Curetonian Gospels

The Curetonian Gospels, designated by the siglum syrcur, are contained in a manuscript of the four gospels of the New Testament in Old Syriac, a translation from the Aramaic originals, according to William Cureton differing considerably from the canonical Greek texts, with which they had been collated and "corrected"; Henry Harmon concluded, however, that their originals had been Greek from the outset. The order of the gospels is Matthew, Mark, John, Luke. The text is one of only two Syriac manuscripts of the separate gospels that possibly predate the standard Syriac version, the Peshitta; the other is the Sinaitic Palimpsest. A fourth Syriac text is the harmonized Diatessaron. The Curetonian Gospels and the Sinaitic Palimpsest appear to have been translated from independent Greek originals.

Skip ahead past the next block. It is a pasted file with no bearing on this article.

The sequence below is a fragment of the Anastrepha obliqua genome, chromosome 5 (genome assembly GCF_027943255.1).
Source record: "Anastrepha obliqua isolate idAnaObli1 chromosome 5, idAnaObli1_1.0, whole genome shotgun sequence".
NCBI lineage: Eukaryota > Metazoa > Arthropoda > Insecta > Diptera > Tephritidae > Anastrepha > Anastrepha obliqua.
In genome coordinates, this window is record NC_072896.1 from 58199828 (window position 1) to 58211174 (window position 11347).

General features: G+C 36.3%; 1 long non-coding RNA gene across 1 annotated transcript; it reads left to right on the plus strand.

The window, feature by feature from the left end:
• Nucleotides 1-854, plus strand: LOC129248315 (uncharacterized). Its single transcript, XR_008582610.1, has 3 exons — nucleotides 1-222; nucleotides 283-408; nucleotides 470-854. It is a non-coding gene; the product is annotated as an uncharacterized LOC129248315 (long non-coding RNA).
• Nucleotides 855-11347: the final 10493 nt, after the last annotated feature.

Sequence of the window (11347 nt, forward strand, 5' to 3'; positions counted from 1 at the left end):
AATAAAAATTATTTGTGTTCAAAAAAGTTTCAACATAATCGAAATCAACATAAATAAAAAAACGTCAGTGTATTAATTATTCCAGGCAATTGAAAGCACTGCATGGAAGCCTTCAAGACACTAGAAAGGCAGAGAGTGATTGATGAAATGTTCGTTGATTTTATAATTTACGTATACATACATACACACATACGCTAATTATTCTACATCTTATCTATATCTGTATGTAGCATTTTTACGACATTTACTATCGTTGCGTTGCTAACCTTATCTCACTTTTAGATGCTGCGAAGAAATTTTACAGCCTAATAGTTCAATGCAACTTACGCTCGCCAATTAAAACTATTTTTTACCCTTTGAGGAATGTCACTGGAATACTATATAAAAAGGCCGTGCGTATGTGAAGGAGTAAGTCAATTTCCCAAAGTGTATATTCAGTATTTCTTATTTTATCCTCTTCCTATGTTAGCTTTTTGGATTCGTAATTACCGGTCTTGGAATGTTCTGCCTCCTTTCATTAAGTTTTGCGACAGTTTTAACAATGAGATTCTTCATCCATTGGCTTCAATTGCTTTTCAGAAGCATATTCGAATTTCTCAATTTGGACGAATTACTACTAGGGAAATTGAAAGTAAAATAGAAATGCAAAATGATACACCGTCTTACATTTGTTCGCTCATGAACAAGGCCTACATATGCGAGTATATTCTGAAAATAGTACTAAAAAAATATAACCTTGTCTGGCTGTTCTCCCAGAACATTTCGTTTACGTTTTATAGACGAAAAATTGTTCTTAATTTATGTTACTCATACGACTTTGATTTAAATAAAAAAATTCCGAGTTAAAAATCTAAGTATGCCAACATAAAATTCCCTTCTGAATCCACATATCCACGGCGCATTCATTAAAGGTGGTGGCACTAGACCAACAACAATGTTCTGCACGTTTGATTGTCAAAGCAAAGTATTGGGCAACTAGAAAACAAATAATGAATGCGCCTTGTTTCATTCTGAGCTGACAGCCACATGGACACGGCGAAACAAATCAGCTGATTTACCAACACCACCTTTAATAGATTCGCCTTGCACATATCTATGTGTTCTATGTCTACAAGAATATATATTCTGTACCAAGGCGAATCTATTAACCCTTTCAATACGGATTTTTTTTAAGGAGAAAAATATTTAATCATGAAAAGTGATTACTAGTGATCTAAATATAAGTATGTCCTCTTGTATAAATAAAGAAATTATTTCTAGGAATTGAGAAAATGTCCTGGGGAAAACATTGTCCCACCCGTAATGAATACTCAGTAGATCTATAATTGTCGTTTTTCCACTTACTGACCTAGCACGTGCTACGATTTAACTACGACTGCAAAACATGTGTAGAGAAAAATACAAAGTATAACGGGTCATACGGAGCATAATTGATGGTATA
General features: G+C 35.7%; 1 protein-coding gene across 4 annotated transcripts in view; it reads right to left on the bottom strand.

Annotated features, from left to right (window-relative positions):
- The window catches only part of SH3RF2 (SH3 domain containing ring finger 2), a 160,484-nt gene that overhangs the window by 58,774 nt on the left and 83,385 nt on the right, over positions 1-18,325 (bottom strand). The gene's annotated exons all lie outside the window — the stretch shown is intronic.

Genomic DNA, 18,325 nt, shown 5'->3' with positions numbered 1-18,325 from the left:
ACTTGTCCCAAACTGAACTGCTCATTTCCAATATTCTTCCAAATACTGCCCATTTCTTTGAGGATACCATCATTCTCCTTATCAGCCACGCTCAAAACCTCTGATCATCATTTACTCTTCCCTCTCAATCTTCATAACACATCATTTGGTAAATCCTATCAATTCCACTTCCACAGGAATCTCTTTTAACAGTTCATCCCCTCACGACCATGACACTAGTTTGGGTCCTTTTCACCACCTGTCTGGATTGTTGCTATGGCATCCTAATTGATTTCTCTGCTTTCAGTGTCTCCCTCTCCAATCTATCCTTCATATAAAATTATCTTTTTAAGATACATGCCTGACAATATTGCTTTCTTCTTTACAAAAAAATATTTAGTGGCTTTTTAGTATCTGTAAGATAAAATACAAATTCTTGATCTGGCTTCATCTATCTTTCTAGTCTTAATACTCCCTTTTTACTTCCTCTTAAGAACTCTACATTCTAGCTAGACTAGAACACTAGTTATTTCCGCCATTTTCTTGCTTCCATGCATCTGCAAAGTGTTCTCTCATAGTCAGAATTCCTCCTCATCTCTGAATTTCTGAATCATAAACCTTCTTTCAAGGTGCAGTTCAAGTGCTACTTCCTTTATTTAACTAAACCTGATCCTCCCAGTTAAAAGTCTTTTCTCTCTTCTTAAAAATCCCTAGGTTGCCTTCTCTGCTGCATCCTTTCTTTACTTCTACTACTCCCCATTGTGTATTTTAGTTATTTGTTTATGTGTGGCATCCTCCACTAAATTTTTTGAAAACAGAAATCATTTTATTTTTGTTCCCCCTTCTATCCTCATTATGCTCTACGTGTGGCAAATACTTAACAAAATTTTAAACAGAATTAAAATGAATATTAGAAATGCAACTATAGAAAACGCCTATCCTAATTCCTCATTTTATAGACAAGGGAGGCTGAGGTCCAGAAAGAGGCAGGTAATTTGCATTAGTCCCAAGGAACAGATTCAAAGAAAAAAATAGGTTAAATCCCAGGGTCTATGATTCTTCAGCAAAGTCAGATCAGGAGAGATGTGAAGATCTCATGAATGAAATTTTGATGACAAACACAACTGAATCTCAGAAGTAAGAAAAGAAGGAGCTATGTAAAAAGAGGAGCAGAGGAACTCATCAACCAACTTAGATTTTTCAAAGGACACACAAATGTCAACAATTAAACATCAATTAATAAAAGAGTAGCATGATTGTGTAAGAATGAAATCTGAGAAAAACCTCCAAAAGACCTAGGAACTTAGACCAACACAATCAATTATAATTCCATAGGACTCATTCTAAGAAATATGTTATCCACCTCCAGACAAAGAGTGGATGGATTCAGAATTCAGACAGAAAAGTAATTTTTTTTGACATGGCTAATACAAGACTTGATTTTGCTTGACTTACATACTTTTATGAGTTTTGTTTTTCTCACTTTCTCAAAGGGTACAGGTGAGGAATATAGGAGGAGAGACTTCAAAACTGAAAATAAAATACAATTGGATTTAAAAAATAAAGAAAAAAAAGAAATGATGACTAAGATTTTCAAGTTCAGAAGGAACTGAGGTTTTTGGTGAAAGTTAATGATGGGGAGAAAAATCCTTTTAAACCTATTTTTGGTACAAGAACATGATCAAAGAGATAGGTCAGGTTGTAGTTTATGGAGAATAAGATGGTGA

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Curetonian Gospels - History
... that the Old Syriac text of the gospels was significantly different from any known at the time ... printed about a hundred copies of further fragments, Fragments of the Curetonian Gospels, (London, 1872), without translation or critical apparatus ... a Syriac codex in Berlin, once formed part of the Curetonian manuscript, and fill some of its lacunae ...